The delay adjustment blocks may operate as follows. When the delay adjustment input (e.g., 281) is low, the delay adjustment block (e.g., 271) is disabled in that current will not flow though the first transistor (e.g., 274) in the delay adjustment block and, thus, the delay adjustment block does not have any impact on the clock delay circuit 120. When the delay adjustment input (e.g., 281) is high, the delay adjustment block (e.g., 271) is enabled in that current will flow from the output of a common delay block (e.g., 121) though the first transistor (e.g., 274) and the second transistor (e.g., 275) to the ground. The impact of the enabling of the delay adjustment block will therefore be the creation of a contention current on the output from the common delay block (e.g., 212). This contention current will increase the time it takes for the output of the common delay block to drive the delay blocks that receive that output (e.g., 223, 224, and 213). Thus, the enabling of the delay adjustment block may cause an additional delay in each of the clock stages (e.g., 233-238) that use the output from that common delay block. In an embodiment, this additional delay may be approximately 30% to 50% of the delay of an inverter with a fanout of 2. The second transistor in the delay adjustment block (e.g., 275) may be used to stop the effect of the contention current once the inverter being driven by the delay adjustment block (e.g., inverter 252) reaches its threshold. Prior to reaching its threshold, the output of this inverter will be high, and thus the gate of the second transistor will receive a high input and the current will flow through the transistor to ground. When the inverter reaches its threshold, the output of this inverter will be low, and thus the gate of the second transistor will receive a low input and the contention current will no longer flow through the delay adjustment block to ground. By use of a delay adjustment block, the differential delay between a clock stage and all following clock stages may be adjusted. In the embodiment of FIG. 2, the differential delay may be increased. Embodiments of the present invention may use one or more delay adjustment blocks.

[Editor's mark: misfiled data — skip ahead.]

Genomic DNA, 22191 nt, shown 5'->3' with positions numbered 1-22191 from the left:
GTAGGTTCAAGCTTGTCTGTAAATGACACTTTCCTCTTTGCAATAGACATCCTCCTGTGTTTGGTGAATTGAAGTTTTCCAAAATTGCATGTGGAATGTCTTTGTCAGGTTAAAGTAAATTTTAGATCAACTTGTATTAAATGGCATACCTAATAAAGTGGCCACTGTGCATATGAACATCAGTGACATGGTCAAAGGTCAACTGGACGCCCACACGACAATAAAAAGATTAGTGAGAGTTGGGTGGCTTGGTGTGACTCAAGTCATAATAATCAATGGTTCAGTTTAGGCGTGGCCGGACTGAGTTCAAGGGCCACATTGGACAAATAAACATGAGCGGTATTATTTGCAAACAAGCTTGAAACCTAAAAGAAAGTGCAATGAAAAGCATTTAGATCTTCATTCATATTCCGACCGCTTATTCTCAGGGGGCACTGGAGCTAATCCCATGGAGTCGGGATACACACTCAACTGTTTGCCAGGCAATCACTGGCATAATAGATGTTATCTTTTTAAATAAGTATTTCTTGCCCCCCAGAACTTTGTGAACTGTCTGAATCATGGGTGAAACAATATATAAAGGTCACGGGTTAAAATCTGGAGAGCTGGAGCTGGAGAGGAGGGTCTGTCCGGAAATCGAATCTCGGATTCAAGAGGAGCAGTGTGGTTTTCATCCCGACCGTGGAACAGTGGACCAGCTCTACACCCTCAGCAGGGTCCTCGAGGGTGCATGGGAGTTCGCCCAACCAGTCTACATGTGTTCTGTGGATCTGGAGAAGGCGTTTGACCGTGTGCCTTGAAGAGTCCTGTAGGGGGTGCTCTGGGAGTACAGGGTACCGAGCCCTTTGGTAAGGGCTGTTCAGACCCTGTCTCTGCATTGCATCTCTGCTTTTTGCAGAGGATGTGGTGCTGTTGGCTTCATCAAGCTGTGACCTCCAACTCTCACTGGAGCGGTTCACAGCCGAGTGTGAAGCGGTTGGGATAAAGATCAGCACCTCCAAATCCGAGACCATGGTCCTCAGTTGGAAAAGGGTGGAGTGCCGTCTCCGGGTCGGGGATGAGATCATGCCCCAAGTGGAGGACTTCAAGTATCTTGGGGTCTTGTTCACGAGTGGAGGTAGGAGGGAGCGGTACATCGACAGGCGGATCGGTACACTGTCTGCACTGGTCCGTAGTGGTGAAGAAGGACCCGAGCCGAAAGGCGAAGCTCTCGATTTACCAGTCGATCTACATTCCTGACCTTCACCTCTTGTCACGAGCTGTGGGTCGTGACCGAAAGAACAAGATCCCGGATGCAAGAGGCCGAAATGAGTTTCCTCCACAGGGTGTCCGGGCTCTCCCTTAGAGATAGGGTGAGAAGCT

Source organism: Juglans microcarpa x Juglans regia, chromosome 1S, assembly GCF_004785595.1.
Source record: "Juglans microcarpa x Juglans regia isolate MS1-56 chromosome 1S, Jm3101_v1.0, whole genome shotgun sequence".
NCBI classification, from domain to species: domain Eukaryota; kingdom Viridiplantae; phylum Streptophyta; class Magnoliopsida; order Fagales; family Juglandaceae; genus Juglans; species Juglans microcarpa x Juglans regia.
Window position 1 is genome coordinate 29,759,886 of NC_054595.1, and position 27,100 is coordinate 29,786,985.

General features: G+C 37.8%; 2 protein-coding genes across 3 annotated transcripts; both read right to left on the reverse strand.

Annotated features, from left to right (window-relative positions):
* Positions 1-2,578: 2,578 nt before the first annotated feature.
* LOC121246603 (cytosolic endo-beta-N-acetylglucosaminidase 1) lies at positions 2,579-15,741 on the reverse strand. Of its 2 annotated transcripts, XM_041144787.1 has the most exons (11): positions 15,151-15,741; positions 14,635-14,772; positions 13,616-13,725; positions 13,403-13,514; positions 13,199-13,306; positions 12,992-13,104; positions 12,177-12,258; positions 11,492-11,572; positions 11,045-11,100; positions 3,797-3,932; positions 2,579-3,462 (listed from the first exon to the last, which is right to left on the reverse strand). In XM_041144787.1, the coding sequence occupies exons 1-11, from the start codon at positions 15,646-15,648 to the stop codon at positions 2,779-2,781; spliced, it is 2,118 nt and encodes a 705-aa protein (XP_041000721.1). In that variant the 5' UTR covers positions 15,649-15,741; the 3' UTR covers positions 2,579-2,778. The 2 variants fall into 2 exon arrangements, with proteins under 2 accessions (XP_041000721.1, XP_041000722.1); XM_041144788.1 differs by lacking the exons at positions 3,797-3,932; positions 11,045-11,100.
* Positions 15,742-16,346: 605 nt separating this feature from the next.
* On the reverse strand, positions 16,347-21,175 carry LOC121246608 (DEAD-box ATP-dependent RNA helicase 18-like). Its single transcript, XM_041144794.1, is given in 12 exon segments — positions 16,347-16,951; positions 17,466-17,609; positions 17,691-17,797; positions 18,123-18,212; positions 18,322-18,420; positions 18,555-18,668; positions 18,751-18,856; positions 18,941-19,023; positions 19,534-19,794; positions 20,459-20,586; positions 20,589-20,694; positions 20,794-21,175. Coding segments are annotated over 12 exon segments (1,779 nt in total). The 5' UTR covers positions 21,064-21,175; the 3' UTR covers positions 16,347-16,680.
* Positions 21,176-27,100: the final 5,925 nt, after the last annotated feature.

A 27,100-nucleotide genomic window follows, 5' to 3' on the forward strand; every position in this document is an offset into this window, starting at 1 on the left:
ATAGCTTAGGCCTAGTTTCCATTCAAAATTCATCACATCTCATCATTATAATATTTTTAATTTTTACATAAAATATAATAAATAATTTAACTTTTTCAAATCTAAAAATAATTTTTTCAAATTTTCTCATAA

FIG. 3 is a flow diagram of a method of providing a plurality of delayed clock signals according to an embodiment of the present invention. This example method will be explained with reference to the embodiment shown in FIG. 2, but of course this method may also be used with other embodiments of the invention. A clock signal is received at a point in a circuit such as common point 291 (301). The received clock signal is delayed by a first pair of inverters (242 & 243) to provide a first clock output signal at 231 (302). In addition, the clock signal received at point 291 is delayed by a second pair of inverters (244 & 245) to provide a second clock output signal at 232 (303). In an embodiment, the second clock output signal (at 232) is delayed by a time t from the first clock output signal (at point 231). In addition, the received clock of point 291 is delayed by a first delay block (212) to provide a first internal clock signal at 292 (304). In an embodiment, the first delay block comprises a pair of inverters. In embodiment, the first internal clock signal is delayed by time 2t from the received clock signal. If a first delay adjustment enabled input is received at input 281 and delay adjustment is therefore enabled for the first delay block 271 (305), a contention current is created to further delay the first internal clock signal at 292 (306). In an embodiment, the contention current may be created by turning on a transistor (e.g., transistor 274) to create a path to ground for the first internal clock signal (that is, the signal at 292). According to this method, the first internal clock signal at 292 (which may or may not have been additionally delayed by the contention current) is then delayed using a third pair of inverters (248 & 249) to provide a third clock output signal (307). In an embodiment, the third clock output signal at 233 is delayed by time t from the second clock output signal at 232. In an embodiment, the time t is approximately equal to the delay of an inverter with a fanout of 2.